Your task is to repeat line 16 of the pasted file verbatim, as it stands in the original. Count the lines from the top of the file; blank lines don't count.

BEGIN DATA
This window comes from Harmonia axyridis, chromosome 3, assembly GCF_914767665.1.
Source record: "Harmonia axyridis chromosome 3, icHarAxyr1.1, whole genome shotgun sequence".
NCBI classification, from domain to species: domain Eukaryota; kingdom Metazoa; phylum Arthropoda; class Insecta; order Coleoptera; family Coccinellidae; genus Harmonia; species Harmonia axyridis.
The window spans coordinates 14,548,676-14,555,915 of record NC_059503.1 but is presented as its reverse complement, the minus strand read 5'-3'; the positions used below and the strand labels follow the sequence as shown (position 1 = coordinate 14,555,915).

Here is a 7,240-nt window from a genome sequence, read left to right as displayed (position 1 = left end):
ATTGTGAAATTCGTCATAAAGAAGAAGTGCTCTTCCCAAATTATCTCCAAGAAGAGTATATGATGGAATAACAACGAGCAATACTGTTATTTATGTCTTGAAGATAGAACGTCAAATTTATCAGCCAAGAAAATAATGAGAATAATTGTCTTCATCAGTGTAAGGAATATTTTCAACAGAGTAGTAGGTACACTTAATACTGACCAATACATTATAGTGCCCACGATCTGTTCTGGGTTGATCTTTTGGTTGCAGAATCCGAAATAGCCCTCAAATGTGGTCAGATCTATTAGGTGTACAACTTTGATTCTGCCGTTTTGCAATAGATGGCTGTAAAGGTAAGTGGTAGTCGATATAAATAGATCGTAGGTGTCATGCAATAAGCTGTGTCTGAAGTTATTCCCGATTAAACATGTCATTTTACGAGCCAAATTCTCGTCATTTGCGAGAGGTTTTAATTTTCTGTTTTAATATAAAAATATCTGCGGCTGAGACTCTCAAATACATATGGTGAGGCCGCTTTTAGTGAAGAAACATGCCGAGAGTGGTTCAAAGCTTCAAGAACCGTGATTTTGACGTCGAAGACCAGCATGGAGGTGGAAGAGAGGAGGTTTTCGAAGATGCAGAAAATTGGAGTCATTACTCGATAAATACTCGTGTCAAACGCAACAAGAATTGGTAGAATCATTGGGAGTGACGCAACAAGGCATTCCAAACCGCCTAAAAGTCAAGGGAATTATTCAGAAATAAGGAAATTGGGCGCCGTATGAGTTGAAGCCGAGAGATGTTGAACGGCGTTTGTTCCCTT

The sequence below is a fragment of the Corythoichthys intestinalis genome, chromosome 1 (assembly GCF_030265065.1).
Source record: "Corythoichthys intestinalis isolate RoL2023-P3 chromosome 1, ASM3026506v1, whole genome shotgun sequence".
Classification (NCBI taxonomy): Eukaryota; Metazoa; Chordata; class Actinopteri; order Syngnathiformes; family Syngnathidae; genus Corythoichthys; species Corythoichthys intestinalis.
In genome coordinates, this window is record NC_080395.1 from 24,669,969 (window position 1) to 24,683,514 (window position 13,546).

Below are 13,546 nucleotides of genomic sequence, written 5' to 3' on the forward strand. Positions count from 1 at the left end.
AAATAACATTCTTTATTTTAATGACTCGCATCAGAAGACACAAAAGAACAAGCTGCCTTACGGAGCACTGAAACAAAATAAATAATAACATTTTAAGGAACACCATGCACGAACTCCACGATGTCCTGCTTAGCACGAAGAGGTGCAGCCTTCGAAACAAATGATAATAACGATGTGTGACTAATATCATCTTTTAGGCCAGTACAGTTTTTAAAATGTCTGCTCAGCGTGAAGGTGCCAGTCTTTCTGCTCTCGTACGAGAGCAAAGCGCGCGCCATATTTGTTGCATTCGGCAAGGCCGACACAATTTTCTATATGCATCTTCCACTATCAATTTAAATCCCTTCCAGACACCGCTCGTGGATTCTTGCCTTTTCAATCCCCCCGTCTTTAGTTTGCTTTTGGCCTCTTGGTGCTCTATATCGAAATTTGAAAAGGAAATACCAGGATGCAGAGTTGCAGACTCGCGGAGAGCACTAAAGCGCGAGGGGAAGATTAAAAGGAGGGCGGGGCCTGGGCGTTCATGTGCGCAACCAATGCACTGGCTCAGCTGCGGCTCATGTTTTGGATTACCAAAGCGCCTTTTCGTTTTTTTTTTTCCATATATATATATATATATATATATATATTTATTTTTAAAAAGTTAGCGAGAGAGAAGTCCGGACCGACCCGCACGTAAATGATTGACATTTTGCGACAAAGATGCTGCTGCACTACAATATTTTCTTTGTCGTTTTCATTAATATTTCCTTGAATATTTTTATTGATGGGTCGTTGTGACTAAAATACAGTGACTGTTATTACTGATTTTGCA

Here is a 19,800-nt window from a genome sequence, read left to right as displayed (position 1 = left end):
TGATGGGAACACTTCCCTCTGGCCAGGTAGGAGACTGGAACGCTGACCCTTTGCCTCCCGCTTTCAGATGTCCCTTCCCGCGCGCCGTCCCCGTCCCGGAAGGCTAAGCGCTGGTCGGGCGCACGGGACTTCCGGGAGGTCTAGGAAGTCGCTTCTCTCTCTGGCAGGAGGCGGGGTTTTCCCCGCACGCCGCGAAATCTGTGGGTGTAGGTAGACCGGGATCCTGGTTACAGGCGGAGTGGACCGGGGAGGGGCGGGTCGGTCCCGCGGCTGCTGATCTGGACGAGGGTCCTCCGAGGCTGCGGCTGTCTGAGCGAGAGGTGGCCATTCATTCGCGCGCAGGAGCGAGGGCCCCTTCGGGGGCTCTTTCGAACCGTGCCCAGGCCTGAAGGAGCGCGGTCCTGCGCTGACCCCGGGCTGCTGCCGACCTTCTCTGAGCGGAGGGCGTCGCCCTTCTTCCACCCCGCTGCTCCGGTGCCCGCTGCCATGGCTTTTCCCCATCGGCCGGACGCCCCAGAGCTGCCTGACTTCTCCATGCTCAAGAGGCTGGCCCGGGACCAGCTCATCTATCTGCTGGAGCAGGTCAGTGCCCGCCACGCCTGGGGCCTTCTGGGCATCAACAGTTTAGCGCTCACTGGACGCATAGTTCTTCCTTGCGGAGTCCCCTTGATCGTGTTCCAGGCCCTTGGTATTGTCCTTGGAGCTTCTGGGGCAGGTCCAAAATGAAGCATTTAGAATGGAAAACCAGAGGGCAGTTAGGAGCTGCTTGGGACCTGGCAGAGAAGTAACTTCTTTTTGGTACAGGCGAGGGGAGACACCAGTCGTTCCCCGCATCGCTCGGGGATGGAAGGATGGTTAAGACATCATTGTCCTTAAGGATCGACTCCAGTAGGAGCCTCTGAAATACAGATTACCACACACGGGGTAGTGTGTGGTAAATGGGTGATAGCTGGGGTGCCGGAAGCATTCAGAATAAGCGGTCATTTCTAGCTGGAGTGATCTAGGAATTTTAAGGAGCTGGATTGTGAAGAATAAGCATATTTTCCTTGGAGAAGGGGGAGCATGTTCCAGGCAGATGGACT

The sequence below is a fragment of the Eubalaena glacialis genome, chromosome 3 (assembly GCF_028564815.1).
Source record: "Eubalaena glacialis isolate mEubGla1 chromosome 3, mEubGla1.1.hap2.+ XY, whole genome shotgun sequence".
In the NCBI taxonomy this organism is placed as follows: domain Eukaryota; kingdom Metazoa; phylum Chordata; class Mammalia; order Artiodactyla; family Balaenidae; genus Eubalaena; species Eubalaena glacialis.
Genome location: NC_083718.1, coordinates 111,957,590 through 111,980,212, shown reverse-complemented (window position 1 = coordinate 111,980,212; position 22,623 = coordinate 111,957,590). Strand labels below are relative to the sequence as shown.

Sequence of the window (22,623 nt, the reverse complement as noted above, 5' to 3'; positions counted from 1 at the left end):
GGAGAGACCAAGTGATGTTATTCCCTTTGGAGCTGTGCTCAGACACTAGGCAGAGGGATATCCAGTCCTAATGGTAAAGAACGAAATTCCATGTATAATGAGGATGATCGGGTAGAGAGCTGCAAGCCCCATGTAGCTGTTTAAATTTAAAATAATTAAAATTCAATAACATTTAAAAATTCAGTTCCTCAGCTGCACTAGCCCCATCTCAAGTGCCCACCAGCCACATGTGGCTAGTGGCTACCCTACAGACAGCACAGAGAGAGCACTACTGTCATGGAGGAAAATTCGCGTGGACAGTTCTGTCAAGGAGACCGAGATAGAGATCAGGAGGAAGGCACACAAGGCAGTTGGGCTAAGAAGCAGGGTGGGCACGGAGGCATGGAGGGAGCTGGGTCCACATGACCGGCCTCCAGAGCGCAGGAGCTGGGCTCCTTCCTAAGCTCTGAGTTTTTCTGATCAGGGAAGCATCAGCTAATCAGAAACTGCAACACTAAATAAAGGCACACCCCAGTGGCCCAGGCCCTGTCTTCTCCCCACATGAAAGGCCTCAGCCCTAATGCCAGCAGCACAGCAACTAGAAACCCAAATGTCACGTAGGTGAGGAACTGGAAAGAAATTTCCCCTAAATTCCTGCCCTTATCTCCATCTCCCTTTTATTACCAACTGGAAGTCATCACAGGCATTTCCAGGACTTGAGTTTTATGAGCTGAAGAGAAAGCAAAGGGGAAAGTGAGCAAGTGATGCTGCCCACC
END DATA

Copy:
Source record: "Eubalaena glacialis isolate mEubGla1 chromosome 3, mEubGla1.1.hap2.+ XY, whole genome shotgun sequence".